Review: X-ACTO Vacuum Mount Manual Pencil Sharpener
1 month ago Jack 0
I prefer a wood pencil over mechanical because they’re mostly biodegradable and recyclable. To put a fine point on it, pencils need to be kept sharp to write, draw, and otherwise mark precisely. This X-ACTO sharpener is one economical way to do it, but does cause more problems than it solves?
The body of this sharpener is almost entirely plastic. The suction base is rubber. Metal is reserved for components that need the most durability and strength.
I didn’t take it apart, but it looks like the suction base operates on a cam controlled by the lever. When the sharpener isn’t on a table, you can spin the suction lever freely. Suction is very strong if the sharpener is held down to a mostly non-porous surface while moving the arm. In fact, my computer table, which is natural wood with a polyurethane textured finish, provided a smooth enough surface that the suction held to the point of lifting up most of the table. Impressive.
The sharpener uses a single blade. You might find higher end models with two or three blades. One here is enough. It doesn’t provide as smooth and easy of a crank as models with more blades, but it does practically guarantee a consistent sharpening angle. That combined with the narrow sharpening cylinder prove a good combination for sharpener dynamics. Models with many blades and loose cylinders can eat pencils quickly.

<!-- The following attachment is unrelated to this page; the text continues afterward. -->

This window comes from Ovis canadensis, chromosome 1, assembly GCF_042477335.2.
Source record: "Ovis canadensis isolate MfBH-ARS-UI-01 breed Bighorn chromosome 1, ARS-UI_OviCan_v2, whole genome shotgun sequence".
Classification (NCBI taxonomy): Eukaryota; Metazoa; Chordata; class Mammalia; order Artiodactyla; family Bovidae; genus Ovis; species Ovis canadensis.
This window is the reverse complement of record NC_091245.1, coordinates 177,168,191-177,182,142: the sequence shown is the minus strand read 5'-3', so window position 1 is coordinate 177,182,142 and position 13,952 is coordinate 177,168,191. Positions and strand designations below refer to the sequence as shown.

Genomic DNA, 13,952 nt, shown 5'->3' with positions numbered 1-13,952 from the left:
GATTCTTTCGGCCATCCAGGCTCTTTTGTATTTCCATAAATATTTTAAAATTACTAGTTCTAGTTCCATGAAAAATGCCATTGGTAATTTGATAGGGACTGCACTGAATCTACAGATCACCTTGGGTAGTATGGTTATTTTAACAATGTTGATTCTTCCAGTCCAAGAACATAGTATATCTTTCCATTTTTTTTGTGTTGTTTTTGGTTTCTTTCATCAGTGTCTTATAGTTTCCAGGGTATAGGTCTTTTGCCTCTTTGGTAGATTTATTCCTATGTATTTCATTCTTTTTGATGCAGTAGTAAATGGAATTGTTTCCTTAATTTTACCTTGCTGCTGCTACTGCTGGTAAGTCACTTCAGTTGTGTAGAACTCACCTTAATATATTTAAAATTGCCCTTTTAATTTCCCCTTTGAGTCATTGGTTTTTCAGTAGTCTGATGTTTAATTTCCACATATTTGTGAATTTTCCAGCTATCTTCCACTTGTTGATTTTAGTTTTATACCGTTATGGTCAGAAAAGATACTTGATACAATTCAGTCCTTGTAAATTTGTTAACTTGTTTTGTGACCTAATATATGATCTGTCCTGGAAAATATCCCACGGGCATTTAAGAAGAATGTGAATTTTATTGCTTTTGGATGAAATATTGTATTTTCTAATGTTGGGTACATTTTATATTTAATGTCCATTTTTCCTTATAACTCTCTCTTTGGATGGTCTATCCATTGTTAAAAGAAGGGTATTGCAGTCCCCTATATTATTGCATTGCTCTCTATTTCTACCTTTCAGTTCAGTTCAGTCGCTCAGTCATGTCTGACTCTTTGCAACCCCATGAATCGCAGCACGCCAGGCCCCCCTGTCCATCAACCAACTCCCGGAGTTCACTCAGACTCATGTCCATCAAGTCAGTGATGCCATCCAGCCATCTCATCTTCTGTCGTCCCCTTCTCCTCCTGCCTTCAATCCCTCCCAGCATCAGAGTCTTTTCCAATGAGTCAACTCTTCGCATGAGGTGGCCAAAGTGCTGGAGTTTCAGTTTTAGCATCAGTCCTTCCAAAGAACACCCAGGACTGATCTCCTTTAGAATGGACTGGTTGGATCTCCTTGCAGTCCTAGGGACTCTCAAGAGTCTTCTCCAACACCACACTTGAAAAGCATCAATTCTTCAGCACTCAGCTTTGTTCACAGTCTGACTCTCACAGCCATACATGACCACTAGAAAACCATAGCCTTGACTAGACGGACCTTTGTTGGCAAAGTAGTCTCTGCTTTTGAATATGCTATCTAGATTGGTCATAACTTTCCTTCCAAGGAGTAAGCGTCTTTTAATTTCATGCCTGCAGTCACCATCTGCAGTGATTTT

On that point, standard sized pencils work well with this sharpener, but anything wider, like these Tri-conderoga large pencils, will not fit.
The shaving holder comes off with a twist. It’s easy to dump shavings out in the trash, garden, or wherever you choose.
The X-ACTO manual pencil sharpener does keep pencils sharp. For such a simple goal, I would be really disappointed if it failed. The suction holds well, the point is fine, and it should satisfy most people’s needs. From an ecological standpoint, I would rather buy a metal simple sharpener sharpener (where you have to twist the sharpener and pencil with your own grip – no gears), use a knife, or spend the extra few bucks and get an all-metal manual sharpener. This will get the job done for the majority of folk out there and will probably be a good option for kids that you might not trust with an open blade. It doesn’t feel too cheap to use, but all that extra plastic is going to end up in the trash some day.
My preference is to grab a set of these and be done with it: